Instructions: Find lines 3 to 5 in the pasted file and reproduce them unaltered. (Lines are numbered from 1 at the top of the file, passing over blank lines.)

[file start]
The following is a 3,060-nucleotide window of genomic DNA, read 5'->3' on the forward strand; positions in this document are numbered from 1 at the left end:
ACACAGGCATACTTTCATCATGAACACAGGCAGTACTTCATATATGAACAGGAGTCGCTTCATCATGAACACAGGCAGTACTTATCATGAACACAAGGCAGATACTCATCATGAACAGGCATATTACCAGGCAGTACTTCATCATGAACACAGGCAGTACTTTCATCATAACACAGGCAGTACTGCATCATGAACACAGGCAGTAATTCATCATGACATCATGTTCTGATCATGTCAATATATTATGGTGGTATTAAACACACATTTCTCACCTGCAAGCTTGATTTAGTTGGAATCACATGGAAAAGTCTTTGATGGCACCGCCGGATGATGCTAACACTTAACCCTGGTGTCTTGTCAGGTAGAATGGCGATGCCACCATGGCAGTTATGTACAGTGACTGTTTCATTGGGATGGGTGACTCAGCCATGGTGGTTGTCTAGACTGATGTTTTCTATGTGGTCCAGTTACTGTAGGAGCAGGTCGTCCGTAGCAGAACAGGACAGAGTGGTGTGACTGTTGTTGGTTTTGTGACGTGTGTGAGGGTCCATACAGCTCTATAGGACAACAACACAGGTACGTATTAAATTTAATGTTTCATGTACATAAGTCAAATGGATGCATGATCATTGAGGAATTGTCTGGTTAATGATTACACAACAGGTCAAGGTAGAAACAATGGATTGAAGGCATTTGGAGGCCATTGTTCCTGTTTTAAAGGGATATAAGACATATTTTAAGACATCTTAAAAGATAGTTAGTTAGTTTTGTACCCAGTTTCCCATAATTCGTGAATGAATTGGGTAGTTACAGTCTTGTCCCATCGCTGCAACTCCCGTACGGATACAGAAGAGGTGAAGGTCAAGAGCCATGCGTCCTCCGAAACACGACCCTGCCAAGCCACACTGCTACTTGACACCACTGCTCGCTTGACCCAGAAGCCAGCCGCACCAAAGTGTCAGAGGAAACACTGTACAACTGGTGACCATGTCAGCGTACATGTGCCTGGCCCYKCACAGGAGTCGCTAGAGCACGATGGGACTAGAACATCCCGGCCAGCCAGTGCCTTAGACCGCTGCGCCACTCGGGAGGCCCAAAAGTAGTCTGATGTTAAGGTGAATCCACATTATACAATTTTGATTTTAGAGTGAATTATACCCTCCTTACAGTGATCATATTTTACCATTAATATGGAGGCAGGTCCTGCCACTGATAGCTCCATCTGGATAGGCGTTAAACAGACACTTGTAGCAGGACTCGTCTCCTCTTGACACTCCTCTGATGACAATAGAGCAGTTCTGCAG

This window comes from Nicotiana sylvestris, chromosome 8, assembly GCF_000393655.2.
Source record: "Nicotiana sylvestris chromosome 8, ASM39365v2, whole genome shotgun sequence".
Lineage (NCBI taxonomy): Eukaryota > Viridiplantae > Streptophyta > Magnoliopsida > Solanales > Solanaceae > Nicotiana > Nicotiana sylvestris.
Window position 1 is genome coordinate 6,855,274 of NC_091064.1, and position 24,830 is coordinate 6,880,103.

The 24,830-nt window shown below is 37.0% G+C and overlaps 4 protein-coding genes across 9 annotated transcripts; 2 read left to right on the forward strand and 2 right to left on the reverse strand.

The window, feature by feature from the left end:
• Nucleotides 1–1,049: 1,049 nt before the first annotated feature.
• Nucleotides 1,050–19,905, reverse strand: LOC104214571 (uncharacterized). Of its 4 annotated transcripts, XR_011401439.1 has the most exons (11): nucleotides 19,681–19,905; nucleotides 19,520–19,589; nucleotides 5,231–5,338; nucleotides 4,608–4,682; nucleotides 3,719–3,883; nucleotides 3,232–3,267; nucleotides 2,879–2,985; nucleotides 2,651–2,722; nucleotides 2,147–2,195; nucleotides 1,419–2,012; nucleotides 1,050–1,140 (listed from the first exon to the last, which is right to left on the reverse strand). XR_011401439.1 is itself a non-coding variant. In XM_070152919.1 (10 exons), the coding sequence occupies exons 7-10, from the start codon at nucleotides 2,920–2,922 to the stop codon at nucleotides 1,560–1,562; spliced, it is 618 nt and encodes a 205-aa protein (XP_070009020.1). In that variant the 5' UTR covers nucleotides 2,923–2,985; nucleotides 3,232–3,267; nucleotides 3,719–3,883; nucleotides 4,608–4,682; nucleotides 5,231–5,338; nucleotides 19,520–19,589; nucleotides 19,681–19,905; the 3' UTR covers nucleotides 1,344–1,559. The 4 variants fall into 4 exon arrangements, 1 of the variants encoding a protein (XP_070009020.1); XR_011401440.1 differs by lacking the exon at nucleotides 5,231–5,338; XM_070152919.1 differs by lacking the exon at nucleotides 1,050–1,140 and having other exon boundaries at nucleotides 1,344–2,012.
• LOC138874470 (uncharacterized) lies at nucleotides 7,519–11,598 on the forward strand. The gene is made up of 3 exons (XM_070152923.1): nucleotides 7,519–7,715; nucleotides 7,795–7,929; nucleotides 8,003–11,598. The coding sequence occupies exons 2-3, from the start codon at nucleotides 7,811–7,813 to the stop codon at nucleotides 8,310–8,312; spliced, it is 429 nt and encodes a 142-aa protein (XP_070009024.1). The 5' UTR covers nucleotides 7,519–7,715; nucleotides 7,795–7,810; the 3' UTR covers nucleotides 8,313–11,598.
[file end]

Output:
This window comes from Nicotiana sylvestris, chromosome 8, assembly GCF_000393655.2.
Source record: "Nicotiana sylvestris chromosome 8, ASM39365v2, whole genome shotgun sequence".
Lineage (NCBI taxonomy): Eukaryota > Viridiplantae > Streptophyta > Magnoliopsida > Solanales > Solanaceae > Nicotiana > Nicotiana sylvestris.